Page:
QBARS - v22n3 Midwest Chapter Show

Midwest Chapter Show
Eldred Green, Chicago, Illinois

Rhododendron and azaleas suitable for the Chicago area
Fig. 46.  Rhododendron and azaleas suitable for the Chicago
area shown by Morton Arboretum at the Chicago World
Flower and Garden Show.
Photo Morton Arboretum

The Midwest Chapter held a cut truss show on Sunday, May 26, in the lobby of the Morton Arboretum Administration Building. There were approximately 80 exhibits divided about evenly between azaleas and rhododendrons. The azaleas were largely Exbury varieties. Many of the better named varieties were on display. A few Mollis and some Ghents were also shown. This display of Exbury azaleas was brilliant and aroused a lot of interest in their use as garden plants.
The rhododendrons consisted for the most part of Catawbiense hybrids of the ironclad group. A few newer varieties were on display.
Attendance was not as large as last year due mostly to bad weather. The day was dull and showers were widespread. Members however turned out in good numbers. A short Chapter meeting was held and Donald Zaun was elected as president, Lawrence Cripe as vice president, and Eldred Green as secretary-treasurer.
Members and visitors attending the Show were greatly interested in the new rhododendron and azalea plantings of the Morton Arboretum.
The Arboretum has provided a spot on a low hill underneath a stand of Scotch pine. The pines were planted about 30 years ago and the result has been a fairly heavy stand of trees with little foliage on the stems, providing a canopy of high shade.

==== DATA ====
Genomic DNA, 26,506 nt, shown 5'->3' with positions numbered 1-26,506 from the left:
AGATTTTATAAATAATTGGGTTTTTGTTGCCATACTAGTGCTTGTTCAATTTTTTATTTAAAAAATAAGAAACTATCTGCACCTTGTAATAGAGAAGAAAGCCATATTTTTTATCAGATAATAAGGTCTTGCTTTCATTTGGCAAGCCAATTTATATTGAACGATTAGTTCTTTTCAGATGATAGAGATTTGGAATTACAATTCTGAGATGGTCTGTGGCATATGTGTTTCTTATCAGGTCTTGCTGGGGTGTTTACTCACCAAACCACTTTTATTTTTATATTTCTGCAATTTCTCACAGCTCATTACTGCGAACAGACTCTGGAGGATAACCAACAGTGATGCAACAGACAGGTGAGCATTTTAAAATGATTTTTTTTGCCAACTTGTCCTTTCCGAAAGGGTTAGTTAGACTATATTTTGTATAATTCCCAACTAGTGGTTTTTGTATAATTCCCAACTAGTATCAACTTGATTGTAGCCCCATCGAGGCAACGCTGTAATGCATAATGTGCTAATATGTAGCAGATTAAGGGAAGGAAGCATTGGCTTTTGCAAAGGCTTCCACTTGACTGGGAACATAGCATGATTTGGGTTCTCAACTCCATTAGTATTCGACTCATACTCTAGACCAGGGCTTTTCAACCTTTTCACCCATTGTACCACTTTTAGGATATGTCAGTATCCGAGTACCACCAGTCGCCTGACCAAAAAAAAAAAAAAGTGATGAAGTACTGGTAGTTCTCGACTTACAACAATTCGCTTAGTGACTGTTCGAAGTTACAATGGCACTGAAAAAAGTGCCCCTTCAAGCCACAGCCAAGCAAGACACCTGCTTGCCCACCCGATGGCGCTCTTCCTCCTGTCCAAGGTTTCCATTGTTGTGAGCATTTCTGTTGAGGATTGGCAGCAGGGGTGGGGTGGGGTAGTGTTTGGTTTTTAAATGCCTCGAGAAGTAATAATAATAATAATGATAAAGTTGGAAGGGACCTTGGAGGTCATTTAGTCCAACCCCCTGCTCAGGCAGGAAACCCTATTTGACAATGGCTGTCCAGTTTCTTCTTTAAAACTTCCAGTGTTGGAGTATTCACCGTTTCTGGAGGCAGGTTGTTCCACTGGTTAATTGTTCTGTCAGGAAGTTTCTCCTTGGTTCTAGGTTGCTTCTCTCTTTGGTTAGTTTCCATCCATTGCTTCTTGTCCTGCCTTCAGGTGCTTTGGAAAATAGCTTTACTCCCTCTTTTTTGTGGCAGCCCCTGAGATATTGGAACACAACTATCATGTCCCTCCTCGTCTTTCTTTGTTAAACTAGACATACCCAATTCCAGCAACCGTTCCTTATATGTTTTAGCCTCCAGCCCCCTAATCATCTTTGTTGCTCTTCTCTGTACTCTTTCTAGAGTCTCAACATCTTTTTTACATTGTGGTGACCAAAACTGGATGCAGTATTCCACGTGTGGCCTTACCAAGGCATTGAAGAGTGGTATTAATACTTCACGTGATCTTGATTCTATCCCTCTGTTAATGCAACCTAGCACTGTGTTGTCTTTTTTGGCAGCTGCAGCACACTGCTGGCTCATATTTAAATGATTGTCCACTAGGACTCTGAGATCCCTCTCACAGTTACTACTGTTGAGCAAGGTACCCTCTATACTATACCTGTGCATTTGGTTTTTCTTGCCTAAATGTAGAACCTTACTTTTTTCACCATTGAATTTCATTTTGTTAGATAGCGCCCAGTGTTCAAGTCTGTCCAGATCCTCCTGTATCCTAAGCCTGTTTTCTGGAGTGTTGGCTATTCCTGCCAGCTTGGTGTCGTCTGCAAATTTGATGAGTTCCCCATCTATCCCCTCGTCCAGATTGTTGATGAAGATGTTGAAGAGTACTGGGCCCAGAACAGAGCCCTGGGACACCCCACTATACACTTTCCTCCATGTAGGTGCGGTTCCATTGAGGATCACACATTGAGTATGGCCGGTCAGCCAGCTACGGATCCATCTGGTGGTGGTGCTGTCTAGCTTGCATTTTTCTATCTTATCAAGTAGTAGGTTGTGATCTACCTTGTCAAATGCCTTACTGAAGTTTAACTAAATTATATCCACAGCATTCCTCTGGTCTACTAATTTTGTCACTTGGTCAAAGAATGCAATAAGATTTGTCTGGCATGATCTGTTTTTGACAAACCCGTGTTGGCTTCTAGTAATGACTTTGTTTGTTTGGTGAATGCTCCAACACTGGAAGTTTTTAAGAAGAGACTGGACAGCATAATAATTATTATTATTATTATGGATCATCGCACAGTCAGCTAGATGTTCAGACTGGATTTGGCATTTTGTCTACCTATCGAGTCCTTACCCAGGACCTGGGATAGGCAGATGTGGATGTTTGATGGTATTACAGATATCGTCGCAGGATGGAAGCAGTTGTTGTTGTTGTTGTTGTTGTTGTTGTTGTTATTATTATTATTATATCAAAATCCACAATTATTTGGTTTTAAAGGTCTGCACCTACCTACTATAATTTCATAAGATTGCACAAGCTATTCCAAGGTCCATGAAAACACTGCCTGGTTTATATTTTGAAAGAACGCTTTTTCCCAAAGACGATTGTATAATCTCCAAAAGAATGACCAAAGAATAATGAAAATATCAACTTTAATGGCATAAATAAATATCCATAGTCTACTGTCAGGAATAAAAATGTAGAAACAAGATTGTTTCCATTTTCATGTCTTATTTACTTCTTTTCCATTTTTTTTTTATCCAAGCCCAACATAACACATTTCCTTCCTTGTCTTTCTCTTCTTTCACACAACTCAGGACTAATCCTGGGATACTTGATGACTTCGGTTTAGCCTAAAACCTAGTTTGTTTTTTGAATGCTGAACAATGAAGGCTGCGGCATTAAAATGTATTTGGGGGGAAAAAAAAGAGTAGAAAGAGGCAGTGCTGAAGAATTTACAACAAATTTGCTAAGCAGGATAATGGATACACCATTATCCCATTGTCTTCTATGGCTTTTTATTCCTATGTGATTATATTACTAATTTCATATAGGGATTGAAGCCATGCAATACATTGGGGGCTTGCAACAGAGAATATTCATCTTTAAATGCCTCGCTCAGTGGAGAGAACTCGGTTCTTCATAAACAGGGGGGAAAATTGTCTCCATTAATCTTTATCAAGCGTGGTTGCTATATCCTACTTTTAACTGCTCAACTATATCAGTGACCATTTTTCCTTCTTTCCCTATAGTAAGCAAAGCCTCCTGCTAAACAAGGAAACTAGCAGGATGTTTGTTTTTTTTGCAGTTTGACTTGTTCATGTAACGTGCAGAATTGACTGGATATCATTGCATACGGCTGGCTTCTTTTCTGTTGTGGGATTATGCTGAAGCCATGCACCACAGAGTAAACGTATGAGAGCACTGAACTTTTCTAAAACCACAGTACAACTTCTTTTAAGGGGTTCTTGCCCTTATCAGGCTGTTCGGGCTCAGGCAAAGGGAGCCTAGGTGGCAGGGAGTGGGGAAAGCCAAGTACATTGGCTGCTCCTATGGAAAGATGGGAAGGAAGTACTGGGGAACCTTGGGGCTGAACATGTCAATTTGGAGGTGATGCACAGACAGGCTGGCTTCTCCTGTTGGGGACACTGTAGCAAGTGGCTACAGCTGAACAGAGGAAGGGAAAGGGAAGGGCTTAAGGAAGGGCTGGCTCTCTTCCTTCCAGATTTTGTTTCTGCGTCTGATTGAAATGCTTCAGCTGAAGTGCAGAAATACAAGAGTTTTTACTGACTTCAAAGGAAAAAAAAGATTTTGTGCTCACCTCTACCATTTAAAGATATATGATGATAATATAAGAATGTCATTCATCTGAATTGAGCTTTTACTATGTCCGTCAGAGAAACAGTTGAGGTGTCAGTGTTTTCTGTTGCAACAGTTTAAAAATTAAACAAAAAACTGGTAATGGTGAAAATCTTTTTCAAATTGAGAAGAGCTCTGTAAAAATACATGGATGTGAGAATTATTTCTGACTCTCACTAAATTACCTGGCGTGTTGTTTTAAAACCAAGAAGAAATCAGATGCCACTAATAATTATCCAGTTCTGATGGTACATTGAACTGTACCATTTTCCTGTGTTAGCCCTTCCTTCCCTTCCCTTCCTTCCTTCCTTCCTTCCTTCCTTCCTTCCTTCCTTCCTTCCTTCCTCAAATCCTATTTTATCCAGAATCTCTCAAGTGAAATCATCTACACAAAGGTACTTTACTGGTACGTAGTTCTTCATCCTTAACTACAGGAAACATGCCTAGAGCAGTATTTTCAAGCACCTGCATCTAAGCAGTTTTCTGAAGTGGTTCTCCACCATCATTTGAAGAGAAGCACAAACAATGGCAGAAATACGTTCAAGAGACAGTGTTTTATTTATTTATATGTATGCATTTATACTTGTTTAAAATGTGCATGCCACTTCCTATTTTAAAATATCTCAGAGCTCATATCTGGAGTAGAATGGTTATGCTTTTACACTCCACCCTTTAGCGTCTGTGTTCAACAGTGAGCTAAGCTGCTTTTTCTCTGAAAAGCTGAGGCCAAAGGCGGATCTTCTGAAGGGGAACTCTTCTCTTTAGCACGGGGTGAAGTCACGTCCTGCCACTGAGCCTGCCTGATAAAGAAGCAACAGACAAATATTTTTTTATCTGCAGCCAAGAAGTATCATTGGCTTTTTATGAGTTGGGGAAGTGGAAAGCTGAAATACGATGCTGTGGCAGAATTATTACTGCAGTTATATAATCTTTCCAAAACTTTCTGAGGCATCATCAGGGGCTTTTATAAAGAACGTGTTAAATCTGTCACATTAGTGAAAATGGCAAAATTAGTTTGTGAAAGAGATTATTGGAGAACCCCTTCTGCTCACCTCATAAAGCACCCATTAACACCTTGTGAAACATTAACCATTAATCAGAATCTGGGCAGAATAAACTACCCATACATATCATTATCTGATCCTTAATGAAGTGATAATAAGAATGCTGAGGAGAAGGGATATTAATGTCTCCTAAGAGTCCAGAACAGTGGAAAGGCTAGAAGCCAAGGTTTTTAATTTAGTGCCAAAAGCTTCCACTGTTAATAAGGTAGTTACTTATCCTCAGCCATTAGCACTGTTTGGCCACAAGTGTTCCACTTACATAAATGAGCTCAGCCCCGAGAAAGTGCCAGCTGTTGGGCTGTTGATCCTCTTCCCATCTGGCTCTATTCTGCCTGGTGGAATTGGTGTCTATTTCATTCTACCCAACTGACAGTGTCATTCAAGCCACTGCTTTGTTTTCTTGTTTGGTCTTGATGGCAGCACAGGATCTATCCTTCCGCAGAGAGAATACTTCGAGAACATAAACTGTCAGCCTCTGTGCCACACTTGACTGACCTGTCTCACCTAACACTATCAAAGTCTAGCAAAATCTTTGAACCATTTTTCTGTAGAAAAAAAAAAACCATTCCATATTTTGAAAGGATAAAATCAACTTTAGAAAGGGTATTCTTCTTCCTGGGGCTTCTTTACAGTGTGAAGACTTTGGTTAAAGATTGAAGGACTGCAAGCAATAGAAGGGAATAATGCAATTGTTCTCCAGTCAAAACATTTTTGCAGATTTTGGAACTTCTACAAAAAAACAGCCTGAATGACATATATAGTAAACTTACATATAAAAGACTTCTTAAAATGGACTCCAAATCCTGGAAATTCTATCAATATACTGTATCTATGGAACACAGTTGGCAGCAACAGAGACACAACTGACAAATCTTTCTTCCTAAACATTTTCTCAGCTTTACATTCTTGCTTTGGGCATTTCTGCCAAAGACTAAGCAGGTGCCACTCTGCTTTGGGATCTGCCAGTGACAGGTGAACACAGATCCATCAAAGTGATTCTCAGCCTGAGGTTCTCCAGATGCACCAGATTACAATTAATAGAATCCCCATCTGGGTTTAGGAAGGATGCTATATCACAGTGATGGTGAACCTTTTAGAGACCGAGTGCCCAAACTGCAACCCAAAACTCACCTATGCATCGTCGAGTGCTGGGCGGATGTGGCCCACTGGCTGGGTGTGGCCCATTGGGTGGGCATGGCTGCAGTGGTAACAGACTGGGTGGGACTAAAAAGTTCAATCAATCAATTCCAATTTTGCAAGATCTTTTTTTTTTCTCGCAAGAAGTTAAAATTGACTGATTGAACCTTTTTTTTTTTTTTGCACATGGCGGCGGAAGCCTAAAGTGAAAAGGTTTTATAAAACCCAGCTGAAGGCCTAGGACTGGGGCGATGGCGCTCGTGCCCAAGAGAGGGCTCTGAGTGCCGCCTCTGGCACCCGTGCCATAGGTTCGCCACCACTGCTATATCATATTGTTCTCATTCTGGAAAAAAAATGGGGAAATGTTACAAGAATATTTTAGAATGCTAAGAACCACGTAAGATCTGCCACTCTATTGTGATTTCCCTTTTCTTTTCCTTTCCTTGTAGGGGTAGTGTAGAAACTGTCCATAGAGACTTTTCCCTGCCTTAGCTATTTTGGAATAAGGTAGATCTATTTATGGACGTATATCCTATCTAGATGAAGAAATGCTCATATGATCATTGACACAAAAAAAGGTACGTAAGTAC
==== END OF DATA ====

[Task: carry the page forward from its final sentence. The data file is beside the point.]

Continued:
Prepared beds have been made on the hill which faces north and west. Many varieties have been planted including the old dependable standbys and many newer ones by Shammarello and other hybridizers. Wood chips are used as mulch.
The location of the planting is only a short walk from the main entrance and is sure to become one of the showiest plantings in the Arboretum. Flowering dogwoods have been planted in the woods and will add to the display.
Members were enthusiastic about the great progress made by the Arboretum in this planting. Webster Crowley and Roy Nordine of the Arboretum staff have been quite interested, have worked with the Chapter in many ways, and have been most helpful.
This planting as it becomes established and more spectacular is sure to increase interest in rhododendrons. The Arboretum is to be congratulated on making this planting as it has vast potential for display and education.